Pursuing Joy in Defiance of Oppression

Written Tuesday, May 3, 2022

I haven't used this space for anything in a while - and that, quite honestly, has been very intentional. It also relates directly to the subject of this actual post.

It's been about three and a half years now since I realized I needed to radically rethink my ideas about who I am as a person, and since I made a commitment to pursue my own authenticity, wherever that ended up leading.

I won't mince words: it's been a tough road. In that span of time, I've learned that I'm trans, femme, non-binary, autistic, invisibly disabled, that I carry deep psychological as well as physiological trauma, and that there are plenty of forces in this world that desperately want me not to live a life of happiness, joy, and fulfillment as my true self.

I've learned a lot - enough to realize how very little I really know. About justice, about liberation, about healing, about decolonizing, about embracing a world far richer and more complex and wondrous than I ever realized existed, just a few short years ago.

And I've also tried a lot of things. Some of them have stuck, others have not. I've built a sort of personal infrastructure around trying experiments with my life, evaluating how I feel about the results, and using the data from those experiences to shape my future decisions.

So that's how my writing hiatus started. I set out at the beginning of 2022 to try a bit of a personal experiment.

I was tired - burned out, exhausted, feeling the weight of multiple consecutive years of doggedly pursuing the truth about myself in the face of significant external pressure not to be her.

I'm keenly aware that I enjoy a truly rare amount of privilege and relative ease in my experiences. I am beyond fortunate to live in a place where trans healthcare is attainable, even if it's at times awkward, difficult, and expensive. I'm employed and able to stay fed, clothed, and housed, even while the process of shifting to exclusively-remote work has taxed my autistic interpersonal struggles to the extreme. I've enjoyed a comparatively smooth process of actualizing my real self, even though a part of me twinges in pain every time I have to fill out a "gender" selection on a form with an "F" marker even though that's a severe disservice to who I really am.

I'd tried a lot of approaches to responding to the systemic injustices I experience, with all my intersectional attributes, on a literal daily basis. Some things had worked, others had not; but ultimately, I was just shot.

More crucially, I wasn't happy.

So I thought, you know what? Fuck it. The world will still be on fire in a year if I want to try and jump back into social justice work, or advocacy, or whatever form or other of external-facing praxis I want to engage in. I need a break.

And I chose to spend 2022 prioritizing my own joy, no matter what that meant in terms of giving up on trying to better the world.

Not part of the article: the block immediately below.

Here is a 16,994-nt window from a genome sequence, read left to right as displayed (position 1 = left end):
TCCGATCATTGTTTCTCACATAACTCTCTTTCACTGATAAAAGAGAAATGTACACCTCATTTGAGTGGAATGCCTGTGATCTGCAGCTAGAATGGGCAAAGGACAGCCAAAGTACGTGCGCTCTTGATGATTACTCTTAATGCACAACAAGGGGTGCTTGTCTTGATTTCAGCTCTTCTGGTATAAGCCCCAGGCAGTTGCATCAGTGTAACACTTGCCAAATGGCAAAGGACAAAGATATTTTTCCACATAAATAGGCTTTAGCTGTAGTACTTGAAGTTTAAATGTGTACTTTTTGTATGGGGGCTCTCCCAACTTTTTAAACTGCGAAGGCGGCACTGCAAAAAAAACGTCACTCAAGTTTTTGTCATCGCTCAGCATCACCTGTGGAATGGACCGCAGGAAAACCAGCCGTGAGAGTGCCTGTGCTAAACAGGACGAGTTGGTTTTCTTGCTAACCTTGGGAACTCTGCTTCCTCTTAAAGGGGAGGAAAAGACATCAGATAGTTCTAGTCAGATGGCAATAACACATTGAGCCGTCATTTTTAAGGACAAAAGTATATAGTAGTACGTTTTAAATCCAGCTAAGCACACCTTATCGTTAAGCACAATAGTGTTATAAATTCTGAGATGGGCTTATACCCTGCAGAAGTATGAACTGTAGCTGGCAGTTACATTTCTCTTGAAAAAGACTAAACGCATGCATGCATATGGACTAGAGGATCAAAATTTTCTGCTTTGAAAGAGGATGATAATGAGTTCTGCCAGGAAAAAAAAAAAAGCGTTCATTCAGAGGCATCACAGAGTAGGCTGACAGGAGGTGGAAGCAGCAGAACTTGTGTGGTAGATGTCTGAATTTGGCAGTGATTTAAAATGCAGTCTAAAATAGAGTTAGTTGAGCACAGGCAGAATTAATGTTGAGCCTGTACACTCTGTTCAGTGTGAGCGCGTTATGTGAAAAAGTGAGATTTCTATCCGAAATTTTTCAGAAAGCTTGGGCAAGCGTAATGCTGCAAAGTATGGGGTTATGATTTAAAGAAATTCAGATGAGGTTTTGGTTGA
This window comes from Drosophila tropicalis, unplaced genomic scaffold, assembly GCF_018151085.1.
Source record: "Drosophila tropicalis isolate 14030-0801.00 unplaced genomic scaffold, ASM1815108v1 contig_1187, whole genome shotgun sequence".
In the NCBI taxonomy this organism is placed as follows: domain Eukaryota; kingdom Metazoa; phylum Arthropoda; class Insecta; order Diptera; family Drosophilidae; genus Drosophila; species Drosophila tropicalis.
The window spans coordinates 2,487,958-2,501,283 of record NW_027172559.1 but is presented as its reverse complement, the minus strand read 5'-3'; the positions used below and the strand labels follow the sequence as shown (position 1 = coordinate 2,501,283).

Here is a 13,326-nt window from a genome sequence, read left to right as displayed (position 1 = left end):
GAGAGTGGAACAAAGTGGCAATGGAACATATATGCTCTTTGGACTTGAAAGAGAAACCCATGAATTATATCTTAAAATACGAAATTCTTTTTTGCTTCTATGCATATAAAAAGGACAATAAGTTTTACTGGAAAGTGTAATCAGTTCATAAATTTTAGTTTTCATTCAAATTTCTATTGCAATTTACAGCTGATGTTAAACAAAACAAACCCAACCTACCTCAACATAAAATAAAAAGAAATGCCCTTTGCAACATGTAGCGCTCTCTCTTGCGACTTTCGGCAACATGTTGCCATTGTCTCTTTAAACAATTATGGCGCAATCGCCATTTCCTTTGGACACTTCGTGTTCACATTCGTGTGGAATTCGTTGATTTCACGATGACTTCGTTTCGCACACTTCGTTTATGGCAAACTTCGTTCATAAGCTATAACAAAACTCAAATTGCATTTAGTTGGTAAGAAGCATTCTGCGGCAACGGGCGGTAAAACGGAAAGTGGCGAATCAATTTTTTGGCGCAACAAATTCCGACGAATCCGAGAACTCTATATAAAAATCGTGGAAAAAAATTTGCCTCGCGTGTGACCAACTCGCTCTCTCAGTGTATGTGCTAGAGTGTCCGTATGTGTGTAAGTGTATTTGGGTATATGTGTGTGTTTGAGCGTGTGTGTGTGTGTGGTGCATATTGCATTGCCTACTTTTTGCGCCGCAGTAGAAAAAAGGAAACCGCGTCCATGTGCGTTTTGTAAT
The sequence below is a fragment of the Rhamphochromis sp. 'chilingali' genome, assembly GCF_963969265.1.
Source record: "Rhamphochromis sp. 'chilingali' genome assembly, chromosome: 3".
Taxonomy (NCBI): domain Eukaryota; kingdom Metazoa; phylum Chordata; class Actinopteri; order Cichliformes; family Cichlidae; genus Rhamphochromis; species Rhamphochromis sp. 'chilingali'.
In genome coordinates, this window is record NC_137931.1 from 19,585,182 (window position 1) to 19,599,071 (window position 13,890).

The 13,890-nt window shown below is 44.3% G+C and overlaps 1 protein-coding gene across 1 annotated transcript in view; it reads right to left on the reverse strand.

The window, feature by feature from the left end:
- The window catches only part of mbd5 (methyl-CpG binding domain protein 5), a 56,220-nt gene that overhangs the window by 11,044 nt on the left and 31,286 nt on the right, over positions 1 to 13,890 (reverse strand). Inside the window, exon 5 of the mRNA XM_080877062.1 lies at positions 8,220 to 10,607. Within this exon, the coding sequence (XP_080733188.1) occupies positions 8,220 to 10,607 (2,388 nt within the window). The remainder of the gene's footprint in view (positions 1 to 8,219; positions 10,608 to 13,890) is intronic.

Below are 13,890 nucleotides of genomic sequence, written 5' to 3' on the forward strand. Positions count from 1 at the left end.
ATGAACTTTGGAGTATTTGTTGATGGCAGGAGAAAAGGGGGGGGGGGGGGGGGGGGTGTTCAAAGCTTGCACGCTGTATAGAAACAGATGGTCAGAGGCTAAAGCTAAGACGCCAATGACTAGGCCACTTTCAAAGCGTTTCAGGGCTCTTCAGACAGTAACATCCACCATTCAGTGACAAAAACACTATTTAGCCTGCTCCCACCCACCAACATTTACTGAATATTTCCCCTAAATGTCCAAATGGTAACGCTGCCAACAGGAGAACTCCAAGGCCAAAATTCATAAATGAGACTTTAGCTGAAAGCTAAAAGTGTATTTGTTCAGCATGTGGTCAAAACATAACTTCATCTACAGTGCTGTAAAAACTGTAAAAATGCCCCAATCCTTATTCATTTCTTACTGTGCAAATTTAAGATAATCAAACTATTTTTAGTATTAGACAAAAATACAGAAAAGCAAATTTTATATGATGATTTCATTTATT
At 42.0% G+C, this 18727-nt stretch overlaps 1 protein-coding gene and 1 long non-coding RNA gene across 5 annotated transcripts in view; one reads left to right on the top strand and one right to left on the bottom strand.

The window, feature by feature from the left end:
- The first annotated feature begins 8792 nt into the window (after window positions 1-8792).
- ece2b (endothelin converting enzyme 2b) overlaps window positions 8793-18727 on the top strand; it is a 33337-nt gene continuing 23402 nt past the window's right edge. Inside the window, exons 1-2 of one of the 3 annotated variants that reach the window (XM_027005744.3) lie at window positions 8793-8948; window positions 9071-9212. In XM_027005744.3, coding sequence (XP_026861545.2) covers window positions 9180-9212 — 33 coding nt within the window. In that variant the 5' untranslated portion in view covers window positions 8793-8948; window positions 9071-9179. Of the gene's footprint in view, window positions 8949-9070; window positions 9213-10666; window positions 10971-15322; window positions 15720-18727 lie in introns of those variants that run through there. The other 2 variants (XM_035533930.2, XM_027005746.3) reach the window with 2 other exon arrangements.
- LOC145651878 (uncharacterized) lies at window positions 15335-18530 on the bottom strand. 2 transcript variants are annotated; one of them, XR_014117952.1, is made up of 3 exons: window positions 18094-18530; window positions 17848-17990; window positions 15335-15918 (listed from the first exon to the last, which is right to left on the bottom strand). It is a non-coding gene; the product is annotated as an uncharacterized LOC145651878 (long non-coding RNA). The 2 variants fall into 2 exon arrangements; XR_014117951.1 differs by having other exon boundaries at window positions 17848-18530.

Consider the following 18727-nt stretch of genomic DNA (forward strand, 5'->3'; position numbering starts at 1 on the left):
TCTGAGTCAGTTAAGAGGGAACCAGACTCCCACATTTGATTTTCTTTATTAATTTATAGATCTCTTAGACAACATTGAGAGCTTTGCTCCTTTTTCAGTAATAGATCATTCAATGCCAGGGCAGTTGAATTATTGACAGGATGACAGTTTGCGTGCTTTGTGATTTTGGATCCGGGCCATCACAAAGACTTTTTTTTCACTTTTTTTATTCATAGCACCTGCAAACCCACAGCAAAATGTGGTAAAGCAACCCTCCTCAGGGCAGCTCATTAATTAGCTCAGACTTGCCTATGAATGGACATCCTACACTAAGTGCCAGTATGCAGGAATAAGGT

I put a lot of weight on that word: joy.

I'm not sure I can emphasize enough how much that term truly means to me. It's literally my middle name. To me, it goes well beyond a simple feeling of temporary, fleeting happiness or excitement - although it certainly blends with many of those kinds of emotions and experiences.

To me, joy is existential - it's a response to the opportunity to exist, to even have experiences, and to choose how I find meaning, purpose, and value in them. I don't personally subscribe to any kind of belief framework about larger sources of meaning, purpose, value, or guidance - I am not a "spiritual" person and emphatically not a religious one, although I have no objections to anyone who finds those kinds of beliefs useful (provided it doesn't lead to harmful treatment of anyone else).

But I do find an almost transcendent kind of magic in the notion that "I", after all, am a serendipitous chunk of leftover atoms forged by stellar nuclear fusion, which have followed the inexorable dance of physical forces and evolutionary statistical processes for billions of years, to reach the point where this blob of matter has coalesced into a self-perpetuating biological organism that is able to reason about itself and the reality it occupies.

There's something deeply cool about that, to me - the notion that I'm really just a tiny, fractal fragment of a huge universe, a channel by which reality itself can peer back out and experience its own existence. I represent the opportunity for a vast, incomprehensibly immense plane of existence to experience a configuration of "being" that is literally and truly unique across all of time and space.

And when I think about what that really means to me, on a personal level, I can only describe the feelings it creates with one word.


So what does this have to do with oppression? Why am I surfacing now, after four consecutive months of this personal experiment to prioritize my own joy, to write again?

There are rumblings of some external events that have put this subject on my mind, and to be completely honest this does feel like a relevant time to talk about things like sociopolitical oppression. But it also coincides very nicely with a sort of status update about my experiment itself.